Arts & Entertainment, Sports

Picking Splinters: Mike & His Mailbag

Mike takes his monthly dive into his mailbag.


The NFL is being hypocritical in its treatment towards Michael Vick. On one hand they say “innocent until proven guilty,” but then they don't let him attend training camp. You're always sticking up for what's just, what do you think about this?

Hit me back Humey,

I don't think the NFL banning Vick from training camp is hypocritical at all. The league hasn't declared Vick guilty of anything, however his mere association with these charges has marred the NFL's image. Given that, it is perfectly just for the league to suspend him while it conducts its own investigation.

This is not a matter of hypocrisy. Vick is still getting paid. He still has his job. He just can't show up at training camp. If a commercial business had an employee facing these kinds of charges for, would they be showing up for work per usual?

The NFL is not a court of law, it's a business — one that thrives on image to market itself to the public. As long as his name is tied to these gruesome allegations of animal cruelty, Vick's name is about appealing as, oh, say, Tim Donaghy's. Right now, Vick is a cancer to the Falcons and the league — even if he's innocent of the charges. If Vick showed up at training camp, Warrick Dunn would have to do cartwheels with a  team of dwarfs on the back of a three-legged woolly mammoth to make that scene a bigger circus. A media storm, constant distractions diverting players' attention from a new coach and offensive scheme? That's bad for business — for both the Falcons and the NFL. That isn't hypocrisy, that's protecting your investment.

Athletes, including Vick, have used their image as successful athletes to their advantage in the form of inking endorsement deals. If anything, it would be hypocritical to think that pendulum shouldn't be able to swing the other way.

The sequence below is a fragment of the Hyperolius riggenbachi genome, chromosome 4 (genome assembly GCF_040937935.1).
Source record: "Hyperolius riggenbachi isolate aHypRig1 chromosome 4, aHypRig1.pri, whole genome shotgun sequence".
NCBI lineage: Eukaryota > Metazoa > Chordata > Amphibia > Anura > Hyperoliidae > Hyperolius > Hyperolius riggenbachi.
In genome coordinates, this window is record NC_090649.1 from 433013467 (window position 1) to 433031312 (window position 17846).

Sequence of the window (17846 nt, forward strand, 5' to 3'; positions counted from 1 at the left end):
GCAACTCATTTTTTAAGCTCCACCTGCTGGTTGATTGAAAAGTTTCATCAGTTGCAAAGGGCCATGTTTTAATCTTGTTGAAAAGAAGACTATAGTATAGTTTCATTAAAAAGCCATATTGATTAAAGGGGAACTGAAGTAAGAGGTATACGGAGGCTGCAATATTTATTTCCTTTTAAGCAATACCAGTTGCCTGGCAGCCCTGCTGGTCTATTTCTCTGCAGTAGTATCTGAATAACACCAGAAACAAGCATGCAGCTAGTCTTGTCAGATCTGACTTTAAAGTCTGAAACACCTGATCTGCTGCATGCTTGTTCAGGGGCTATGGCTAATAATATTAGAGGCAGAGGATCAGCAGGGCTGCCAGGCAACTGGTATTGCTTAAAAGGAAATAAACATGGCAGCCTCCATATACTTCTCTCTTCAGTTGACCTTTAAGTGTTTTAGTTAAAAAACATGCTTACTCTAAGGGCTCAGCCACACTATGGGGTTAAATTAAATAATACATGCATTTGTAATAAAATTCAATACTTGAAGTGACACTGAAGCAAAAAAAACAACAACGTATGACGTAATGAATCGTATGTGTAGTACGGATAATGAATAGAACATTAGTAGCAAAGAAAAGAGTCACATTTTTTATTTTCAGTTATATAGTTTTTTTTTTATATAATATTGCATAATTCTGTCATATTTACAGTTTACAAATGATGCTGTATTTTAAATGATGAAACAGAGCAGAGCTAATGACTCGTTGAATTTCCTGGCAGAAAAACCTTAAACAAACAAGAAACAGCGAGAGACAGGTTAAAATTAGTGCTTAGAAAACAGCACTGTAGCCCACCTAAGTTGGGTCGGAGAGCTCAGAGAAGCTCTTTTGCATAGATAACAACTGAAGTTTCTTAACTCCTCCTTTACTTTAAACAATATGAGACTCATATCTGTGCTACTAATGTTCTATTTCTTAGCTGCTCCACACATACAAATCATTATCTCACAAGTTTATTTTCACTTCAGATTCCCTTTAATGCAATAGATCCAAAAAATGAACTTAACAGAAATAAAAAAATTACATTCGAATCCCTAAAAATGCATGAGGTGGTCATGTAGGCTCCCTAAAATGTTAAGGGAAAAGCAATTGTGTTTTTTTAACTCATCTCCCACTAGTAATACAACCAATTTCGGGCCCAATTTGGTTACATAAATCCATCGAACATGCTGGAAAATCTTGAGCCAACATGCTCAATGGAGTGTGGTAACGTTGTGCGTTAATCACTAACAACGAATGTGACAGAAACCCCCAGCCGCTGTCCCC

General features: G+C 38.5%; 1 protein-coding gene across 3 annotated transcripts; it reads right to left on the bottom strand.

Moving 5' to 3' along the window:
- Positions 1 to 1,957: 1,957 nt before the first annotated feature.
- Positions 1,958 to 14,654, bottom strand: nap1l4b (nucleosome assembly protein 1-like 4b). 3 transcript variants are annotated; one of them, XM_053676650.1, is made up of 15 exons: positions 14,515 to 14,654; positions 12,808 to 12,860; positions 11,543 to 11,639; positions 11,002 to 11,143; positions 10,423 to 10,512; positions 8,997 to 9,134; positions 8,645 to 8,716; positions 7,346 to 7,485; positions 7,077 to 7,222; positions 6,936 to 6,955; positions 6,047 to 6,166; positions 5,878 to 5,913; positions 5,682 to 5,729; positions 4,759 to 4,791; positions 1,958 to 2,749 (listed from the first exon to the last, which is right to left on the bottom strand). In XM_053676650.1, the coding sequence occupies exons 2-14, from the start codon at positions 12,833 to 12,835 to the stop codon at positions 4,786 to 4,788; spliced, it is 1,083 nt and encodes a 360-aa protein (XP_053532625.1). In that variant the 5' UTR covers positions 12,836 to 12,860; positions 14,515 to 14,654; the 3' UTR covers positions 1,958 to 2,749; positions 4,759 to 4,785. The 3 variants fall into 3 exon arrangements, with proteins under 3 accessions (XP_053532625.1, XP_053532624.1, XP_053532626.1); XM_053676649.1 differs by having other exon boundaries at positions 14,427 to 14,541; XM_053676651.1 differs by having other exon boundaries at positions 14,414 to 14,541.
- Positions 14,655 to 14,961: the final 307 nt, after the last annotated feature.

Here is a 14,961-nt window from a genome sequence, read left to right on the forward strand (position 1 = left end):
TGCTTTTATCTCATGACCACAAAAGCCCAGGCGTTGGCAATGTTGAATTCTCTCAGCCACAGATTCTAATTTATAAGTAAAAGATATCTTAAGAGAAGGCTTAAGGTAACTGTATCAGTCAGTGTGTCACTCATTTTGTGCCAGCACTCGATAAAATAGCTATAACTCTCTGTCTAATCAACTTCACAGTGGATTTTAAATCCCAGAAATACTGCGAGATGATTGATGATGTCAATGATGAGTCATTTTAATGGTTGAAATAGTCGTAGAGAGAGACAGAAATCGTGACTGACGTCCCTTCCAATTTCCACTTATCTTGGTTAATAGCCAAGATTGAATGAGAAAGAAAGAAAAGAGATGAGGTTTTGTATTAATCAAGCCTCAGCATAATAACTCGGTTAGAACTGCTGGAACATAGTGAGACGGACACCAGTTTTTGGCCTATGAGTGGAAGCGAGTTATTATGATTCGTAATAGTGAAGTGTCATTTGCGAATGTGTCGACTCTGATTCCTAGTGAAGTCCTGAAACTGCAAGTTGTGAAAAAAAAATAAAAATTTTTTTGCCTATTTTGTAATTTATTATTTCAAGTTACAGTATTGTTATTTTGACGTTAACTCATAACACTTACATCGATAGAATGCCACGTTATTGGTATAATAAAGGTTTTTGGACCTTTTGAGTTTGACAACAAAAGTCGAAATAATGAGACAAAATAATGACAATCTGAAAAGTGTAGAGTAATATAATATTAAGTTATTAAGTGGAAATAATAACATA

Mr. Hume,

Why the heck is Iraq's victory in the Asia Cup a news story right now? It's about a country I don't live in and a sport I care nothing about. How is this even remotely relevant to my life?

This is OUR country,


Is Chevy sponsoring this letter or something? Before I answer, please, please, please let that “Our Country” spot and ESPN's “Who's Now?” contest (by the by, if the winner is anyone other than Barry Bonds or Michael Vick this contest is a fraud) fall into the same black hole of irrelevancy that swallowed Paula Abdul's animated cat in the early 90s. Life, at least my own, would be much, much happier if they did.

As for the question, besides the fact that seven celebrants died because the Sir Isaac Newton All-Stars decided it would be good idea to celebrate by firing guns into the air amid large crowds of people, the Iraqi win is being discussed because it is a big story.

I actually heard a radio personality echo the sentiments of your letter on Sunday and I have to say that point of view is flat out shortsighted. For one, in trying times, sports have had a unifying effect, even a healing power. After 9/11, this country rallied around Sunday football games and presidential first pitches at World Series games. It was about coming together and rooting for a common cause.

If there's one place in the world that needs a common cause right now it's Iraq, where sectarian violence has ripped the country asunder after the fall of Saddam Hussein.

Now, not only is the entire country unified in celebrating the achievement of this team — a huge underdog heading into the tournament — it is applauding a roster comprised of Kurds, Shiites and Sunnis who all worked together to achieve a common goal. But yeah, you're right, what worth could there be in a story like that?



Make sense of this for me: The Nats crave prospects, so at the trade deadline they sign two utility-types to extensions and then fail to deal top commodities Chad Cordero and Jon Rauch. I don't get it. How can they … oh, crud, the race … I'm going to be late! Gotta run!

Teddy R.

I can understand holding onto Rauch and Cordero. If teams weren't willing to pay full price for two of the better relievers in the game, why give them up? A strong bullpen is vital if you want to be a contender and top-notch pen men are a rare commodity. Extending Ronnie Belliard — okay, it's good to have depth in the middle infield and the price wasn't too high. Dmitri Young puzzles me though. Yes, he's having a monster year. Yes, he's contending for the NL batting title. Yes, it's wonderful that he's resurrected his career. But is he really an everyday option at first base for the next two years if Nick Johnson doesn't return to form? Is it even possible to think of him in the outfield? Durability and viability as a fielder are not Young's strong suits. Those will be two big question marks that surround the extension.

One thing to note though: With the exception of Mark Teixeira, no other big bats swapped teams at the deadline for anything more than a mid-reliever/set-up man. Is Young's presence worth more than that given Johnson's status? Probably.